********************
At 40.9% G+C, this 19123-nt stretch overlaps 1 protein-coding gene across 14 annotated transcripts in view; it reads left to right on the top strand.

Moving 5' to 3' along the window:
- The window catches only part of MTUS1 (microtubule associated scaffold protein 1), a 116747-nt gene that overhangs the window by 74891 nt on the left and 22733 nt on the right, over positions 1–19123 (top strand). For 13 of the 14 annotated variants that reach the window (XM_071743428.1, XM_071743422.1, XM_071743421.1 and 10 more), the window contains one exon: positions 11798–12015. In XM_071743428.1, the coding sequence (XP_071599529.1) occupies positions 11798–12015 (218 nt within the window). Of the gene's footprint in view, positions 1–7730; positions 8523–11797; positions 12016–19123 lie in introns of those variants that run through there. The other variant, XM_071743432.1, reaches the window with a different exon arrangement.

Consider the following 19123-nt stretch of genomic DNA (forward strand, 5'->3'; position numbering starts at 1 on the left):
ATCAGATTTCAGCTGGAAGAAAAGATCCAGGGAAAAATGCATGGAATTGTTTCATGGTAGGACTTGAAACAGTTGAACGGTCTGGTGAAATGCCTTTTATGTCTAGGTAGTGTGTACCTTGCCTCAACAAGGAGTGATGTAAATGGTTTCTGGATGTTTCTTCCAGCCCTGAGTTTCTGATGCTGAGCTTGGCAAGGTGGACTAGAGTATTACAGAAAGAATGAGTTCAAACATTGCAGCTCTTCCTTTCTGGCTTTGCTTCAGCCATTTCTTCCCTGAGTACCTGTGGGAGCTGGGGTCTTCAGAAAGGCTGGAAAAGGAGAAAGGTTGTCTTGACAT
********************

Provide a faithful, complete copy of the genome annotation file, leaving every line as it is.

At 40.9% G+C, this 19123-nt stretch overlaps 1 protein-coding gene across 14 annotated transcripts in view; it reads left to right on the top strand.

Moving 5' to 3' along the window:
- The window catches only part of MTUS1 (microtubule associated scaffold protein 1), a 116747-nt gene that overhangs the window by 74891 nt on the left and 22733 nt on the right, over positions 1–19123 (top strand). For 13 of the 14 annotated variants that reach the window (XM_071743428.1, XM_071743422.1, XM_071743421.1 and 10 more), the window contains one exon: positions 11798–12015. In XM_071743428.1, the coding sequence (XP_071599529.1) occupies positions 11798–12015 (218 nt within the window). Of the gene's footprint in view, positions 1–7730; positions 8523–11797; positions 12016–19123 lie in introns of those variants that run through there. The other variant, XM_071743432.1, reaches the window with a different exon arrangement.

Consider the following 19123-nt stretch of genomic DNA (forward strand, 5'->3'; position numbering starts at 1 on the left):
ATCAGATTTCAGCTGGAAGAAAAGATCCAGGGAAAAATGCATGGAATTGTTTCATGGTAGGACTTGAAACAGTTGAACGGTCTGGTGAAATGCCTTTTATGTCTAGGTAGTGTGTACCTTGCCTCAACAAGGAGTGATGTAAATGGTTTCTGGATGTTTCTTCCAGCCCTGAGTTTCTGATGCTGAGCTTGGCAAGGTGGACTAGAGTATTACAGAAAGAATGAGTTCAAACATTGCAGCTCTTCCTTTCTGGCTTTGCTTCAGCCATTTCTTCCCTGAGTACCTGTGGGAGCTGGGGTCTTCAGAAAGGCTGGAAAAGGAGAAAGGTTGTCTTGACAT